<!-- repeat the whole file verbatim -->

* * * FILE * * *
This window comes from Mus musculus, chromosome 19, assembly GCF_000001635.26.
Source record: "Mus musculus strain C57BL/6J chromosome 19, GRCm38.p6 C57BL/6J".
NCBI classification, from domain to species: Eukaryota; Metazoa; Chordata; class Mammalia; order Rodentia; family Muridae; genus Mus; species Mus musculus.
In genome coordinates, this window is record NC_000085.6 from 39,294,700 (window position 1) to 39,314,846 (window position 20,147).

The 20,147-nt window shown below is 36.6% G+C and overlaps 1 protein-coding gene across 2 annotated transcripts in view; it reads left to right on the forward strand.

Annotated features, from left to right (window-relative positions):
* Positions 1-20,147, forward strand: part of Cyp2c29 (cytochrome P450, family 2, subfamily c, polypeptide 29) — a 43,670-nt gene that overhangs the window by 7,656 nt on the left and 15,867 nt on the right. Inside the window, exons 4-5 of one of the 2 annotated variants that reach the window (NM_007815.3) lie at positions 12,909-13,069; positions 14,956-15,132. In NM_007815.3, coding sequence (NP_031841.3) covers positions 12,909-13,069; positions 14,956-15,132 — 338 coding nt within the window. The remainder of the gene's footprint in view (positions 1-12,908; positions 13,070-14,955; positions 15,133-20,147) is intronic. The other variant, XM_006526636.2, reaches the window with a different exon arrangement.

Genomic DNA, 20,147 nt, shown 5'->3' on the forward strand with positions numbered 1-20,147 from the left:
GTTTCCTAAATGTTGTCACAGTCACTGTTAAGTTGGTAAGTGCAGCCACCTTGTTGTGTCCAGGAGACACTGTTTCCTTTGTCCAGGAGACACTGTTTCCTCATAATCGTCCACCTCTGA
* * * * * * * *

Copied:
This window comes from Mus musculus, chromosome 19, assembly GCF_000001635.26.
Source record: "Mus musculus strain C57BL/6J chromosome 19, GRCm38.p6 C57BL/6J".
NCBI classification, from domain to species: Eukaryota; Metazoa; Chordata; class Mammalia; order Rodentia; family Muridae; genus Mus; species Mus musculus.
In genome coordinates, this window is record NC_000085.6 from 39,294,700 (window position 1) to 39,314,846 (window position 20,147).

The 20,147-nt window shown below is 36.6% G+C and overlaps 1 protein-coding gene across 2 annotated transcripts in view; it reads left to right on the forward strand.

Annotated features, from left to right (window-relative positions):
* Positions 1-20,147, forward strand: part of Cyp2c29 (cytochrome P450, family 2, subfamily c, polypeptide 29) — a 43,670-nt gene that overhangs the window by 7,656 nt on the left and 15,867 nt on the right. Inside the window, exons 4-5 of one of the 2 annotated variants that reach the window (NM_007815.3) lie at positions 12,909-13,069; positions 14,956-15,132. In NM_007815.3, coding sequence (NP_031841.3) covers positions 12,909-13,069; positions 14,956-15,132 — 338 coding nt within the window. The remainder of the gene's footprint in view (positions 1-12,908; positions 13,070-14,955; positions 15,133-20,147) is intronic. The other variant, XM_006526636.2, reaches the window with a different exon arrangement.

Genomic DNA, 20,147 nt, shown 5'->3' on the forward strand with positions numbered 1-20,147 from the left:
GTTTCCTAAATGTTGTCACAGTCACTGTTAAGTTGGTAAGTGCAGCCACCTTGTTGTGTCCAGGAGACACTGTTTCCTTTGTCCAGGAGACACTGTTTCCTCATAATCGTCCACCTCTGA